The hot mineral springs were discovered when the Sealy brothers were drilling for oil in the 1920s just below Cottonwood, Alabama, my boyhood home. They did not find oil, but they did find something of tremendous value, at least for the time. The hot mineral springs that flowed out of the ground at 110 degrees resulted in a fine resort with a motel, dining room, massage and therapy pools and a hot and cold pool.
Today, even the ruins are barely visible from the road. A fire several years ago destroyed most of what was left of the buildings. Now the property is hidden by a generation of growth by brush, weeds, and volunteer trees. I have great memories of the Sealy Springs of my youth and still drive by occasionally when I am in town.
This past week, I drove a bit past the old resort and kept going when the pavement ended. The dirt road is in good shape, especially considering that it comes to a dead end just over two miles later, at the Florida – Alabama state line.
This road has a lot of memories for anyone that grew up in the small town. It is where I watched my father gigging frogs in the swampy waters along the road in the middle of the night. It is the road where I first hiked at night with my scouting buddies.
The road had a wooden one-lane bridge that seemed rickety if you were just crossing it with a bicycle. The three big culverts that later replaced the bridge just do not have the same feel. I could imagine Opie Taylor walking across this bridge with a cane pole on his shoulder.
To my knowledge, there was never a house on the road, though several cultivatable fields were accessed by this route, which probably explains why it was maintained all these many years.
At the end of the road was a field where I shot my first dove with the new shotgun my Dad gave me for my 12th birthday. I can still remember that I only winged the bird and had to wring his neck. Today, there is no field, just 50 years of unmanaged timber growth.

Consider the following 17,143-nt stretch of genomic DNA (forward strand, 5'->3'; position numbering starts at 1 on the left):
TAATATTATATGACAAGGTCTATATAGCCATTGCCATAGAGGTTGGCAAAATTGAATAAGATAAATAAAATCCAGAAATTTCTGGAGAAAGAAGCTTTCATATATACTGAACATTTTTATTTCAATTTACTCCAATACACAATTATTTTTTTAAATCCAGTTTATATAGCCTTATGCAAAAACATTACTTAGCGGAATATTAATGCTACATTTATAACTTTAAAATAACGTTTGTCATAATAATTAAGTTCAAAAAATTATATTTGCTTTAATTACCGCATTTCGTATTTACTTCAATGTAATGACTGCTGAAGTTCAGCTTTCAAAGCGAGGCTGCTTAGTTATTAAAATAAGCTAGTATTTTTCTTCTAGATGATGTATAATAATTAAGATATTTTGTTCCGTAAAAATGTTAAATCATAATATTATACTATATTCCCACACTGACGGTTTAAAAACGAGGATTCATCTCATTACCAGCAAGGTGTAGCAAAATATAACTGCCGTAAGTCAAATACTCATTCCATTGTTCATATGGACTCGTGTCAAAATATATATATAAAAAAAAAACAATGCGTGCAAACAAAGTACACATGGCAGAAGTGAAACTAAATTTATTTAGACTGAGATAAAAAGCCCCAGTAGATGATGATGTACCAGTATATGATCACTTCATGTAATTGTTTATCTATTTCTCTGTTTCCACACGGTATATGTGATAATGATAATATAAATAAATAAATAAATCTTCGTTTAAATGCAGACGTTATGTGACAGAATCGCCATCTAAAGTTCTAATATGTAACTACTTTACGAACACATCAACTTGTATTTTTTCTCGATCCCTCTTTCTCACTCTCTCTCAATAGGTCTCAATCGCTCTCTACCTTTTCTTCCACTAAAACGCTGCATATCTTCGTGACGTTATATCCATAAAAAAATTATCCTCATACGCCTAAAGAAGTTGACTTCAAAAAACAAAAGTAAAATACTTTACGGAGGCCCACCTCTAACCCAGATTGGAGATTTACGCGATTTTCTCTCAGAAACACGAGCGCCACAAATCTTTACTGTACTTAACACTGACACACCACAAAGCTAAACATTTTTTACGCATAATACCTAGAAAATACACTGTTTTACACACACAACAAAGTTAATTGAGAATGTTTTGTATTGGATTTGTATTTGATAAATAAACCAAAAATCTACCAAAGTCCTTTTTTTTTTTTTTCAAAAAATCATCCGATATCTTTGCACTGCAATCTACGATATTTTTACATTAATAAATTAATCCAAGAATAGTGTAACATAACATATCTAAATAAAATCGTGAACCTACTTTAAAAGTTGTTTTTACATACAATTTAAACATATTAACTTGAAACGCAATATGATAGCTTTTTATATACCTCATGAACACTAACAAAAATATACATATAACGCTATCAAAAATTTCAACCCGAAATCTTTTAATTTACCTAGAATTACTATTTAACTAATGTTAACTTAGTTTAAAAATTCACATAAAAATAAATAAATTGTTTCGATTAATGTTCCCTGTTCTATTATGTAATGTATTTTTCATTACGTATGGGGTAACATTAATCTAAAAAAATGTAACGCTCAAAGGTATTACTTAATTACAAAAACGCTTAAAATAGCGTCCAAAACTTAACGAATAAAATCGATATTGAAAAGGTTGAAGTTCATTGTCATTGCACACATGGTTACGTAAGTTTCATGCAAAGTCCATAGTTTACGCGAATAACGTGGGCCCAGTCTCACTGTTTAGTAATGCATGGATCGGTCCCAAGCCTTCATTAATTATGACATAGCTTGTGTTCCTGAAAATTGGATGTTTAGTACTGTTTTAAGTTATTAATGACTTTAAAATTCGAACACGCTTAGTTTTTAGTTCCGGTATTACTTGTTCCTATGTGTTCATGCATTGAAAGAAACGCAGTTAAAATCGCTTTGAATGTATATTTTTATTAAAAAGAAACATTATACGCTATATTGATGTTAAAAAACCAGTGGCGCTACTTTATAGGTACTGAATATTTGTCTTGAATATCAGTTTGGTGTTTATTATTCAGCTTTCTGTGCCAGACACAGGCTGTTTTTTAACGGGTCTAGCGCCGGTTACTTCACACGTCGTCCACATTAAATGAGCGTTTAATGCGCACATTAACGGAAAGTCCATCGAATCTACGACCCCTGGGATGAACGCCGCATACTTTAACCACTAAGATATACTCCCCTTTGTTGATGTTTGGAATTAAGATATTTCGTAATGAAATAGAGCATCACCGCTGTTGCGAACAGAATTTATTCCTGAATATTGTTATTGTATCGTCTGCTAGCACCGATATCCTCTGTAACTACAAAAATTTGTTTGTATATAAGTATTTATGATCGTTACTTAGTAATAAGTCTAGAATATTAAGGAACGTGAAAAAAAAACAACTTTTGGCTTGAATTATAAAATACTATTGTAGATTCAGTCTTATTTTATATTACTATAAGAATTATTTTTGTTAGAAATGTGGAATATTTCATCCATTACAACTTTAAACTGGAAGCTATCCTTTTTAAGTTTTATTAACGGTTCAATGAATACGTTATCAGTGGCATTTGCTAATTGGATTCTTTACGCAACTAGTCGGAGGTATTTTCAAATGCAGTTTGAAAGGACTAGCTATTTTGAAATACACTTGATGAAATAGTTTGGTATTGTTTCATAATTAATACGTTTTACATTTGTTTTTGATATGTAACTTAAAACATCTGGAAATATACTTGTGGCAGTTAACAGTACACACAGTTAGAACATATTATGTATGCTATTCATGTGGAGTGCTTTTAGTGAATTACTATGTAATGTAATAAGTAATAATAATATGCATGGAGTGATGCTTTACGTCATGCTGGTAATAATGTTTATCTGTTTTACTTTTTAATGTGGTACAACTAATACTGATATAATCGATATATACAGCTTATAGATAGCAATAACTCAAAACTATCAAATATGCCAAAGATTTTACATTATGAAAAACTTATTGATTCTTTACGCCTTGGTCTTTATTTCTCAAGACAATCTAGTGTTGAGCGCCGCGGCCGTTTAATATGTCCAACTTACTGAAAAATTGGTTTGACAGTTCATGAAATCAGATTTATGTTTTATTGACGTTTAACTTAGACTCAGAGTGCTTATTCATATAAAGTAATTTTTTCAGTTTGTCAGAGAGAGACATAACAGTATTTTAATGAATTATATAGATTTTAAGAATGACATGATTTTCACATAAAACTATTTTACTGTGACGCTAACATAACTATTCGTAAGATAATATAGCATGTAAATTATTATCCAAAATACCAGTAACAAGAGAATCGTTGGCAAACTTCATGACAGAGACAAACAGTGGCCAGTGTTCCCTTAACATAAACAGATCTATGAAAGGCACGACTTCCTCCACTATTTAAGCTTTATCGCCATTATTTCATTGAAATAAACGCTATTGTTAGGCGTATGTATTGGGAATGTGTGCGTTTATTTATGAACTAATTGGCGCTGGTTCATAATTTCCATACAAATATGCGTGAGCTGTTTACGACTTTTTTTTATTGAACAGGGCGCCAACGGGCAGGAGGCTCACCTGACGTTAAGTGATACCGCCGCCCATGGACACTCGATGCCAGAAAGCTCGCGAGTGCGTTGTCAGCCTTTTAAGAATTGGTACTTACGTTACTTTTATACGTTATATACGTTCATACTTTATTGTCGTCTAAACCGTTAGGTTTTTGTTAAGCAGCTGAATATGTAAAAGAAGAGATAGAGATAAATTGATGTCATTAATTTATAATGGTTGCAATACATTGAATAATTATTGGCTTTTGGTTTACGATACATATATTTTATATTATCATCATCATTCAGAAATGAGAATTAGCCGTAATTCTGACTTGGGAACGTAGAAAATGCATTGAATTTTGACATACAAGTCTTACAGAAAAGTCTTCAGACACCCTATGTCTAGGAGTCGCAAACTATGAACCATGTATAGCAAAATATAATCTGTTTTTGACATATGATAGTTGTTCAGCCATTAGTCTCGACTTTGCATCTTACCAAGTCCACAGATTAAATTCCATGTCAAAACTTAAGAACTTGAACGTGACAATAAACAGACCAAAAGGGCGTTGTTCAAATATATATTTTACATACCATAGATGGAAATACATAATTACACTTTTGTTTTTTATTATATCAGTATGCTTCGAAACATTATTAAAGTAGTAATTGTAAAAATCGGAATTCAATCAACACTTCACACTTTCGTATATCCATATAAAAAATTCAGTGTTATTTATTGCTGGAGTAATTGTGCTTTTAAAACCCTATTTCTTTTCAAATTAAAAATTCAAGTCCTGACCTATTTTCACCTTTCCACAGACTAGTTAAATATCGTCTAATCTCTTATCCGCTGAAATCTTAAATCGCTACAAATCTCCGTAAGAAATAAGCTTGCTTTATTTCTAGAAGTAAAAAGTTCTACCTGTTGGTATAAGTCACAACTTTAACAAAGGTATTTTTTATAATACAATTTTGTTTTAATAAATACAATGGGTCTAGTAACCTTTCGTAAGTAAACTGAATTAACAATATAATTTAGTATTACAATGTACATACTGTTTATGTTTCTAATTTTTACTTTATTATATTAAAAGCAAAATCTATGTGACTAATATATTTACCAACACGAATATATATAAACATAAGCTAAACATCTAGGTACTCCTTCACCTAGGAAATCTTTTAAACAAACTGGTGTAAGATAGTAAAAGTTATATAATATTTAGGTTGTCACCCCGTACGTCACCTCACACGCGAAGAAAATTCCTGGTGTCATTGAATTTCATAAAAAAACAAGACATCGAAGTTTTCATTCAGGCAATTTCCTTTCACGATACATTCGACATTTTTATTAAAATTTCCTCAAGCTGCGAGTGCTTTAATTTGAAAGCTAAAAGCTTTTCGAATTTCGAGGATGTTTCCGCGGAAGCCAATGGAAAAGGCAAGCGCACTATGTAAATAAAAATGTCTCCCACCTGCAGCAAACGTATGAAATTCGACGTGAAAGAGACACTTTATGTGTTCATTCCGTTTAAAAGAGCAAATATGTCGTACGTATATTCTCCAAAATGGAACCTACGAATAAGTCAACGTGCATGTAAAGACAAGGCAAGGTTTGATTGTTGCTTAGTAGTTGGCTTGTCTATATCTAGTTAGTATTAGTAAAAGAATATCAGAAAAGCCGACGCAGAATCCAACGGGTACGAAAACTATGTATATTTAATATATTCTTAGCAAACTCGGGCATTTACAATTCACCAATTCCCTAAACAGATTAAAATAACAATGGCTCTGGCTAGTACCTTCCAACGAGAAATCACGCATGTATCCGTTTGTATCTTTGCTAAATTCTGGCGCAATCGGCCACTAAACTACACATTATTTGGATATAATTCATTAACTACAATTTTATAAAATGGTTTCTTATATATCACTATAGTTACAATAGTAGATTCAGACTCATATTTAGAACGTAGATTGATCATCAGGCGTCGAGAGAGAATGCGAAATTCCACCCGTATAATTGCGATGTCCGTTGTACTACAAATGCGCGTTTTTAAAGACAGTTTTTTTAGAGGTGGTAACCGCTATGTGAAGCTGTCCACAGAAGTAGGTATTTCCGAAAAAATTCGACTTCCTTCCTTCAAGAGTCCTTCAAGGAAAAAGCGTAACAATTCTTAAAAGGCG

This road is where a lot of “firsts” happened to boys growing up in rural Alabama. It is where many learned to do donuts with their newly acquired trucks. It is where teens gathered for unauthorized gatherings at the end of a road with absolutely no lights. Some other firsts are probably best left unmentioned.
Yet, 55 years after I shot that first dove, I still love traveling down that dead end dirt road. It reminds me of good times with great friends. We were oblivious to the challenges we would soon face in the world as adults.
Sadly, litter finds its way along this stretch. Not the roadside trash of people throwing away fast food bags and Coke cans, but the dumping of couches, refrigerators and sometimes just bags of trash. All were left by people too lazy to take something to the dump or leave by the curb. I cannot really think of any good things to say about people like that.
But despite the trash, it remains a special place. I stopped several times and got out of my car. I listened to the birds and noticed the absence of any manmade sounds. I particularly marveled at the long canopies of trees that would go for long stretches over the road. Quite beautiful and peaceful.
Since I left Cottonwood to attend college and then moved to Georgia, I have randomly returned to the town that raised me. Even more infrequently, I find myself driving on this dead-end dirt road. It never has failed to take me directly back to the great memories of my youth. It is not a road to nowhere. This is a road leading directly to my past.
Dan Ponder can be reached at firstname.lastname@example.org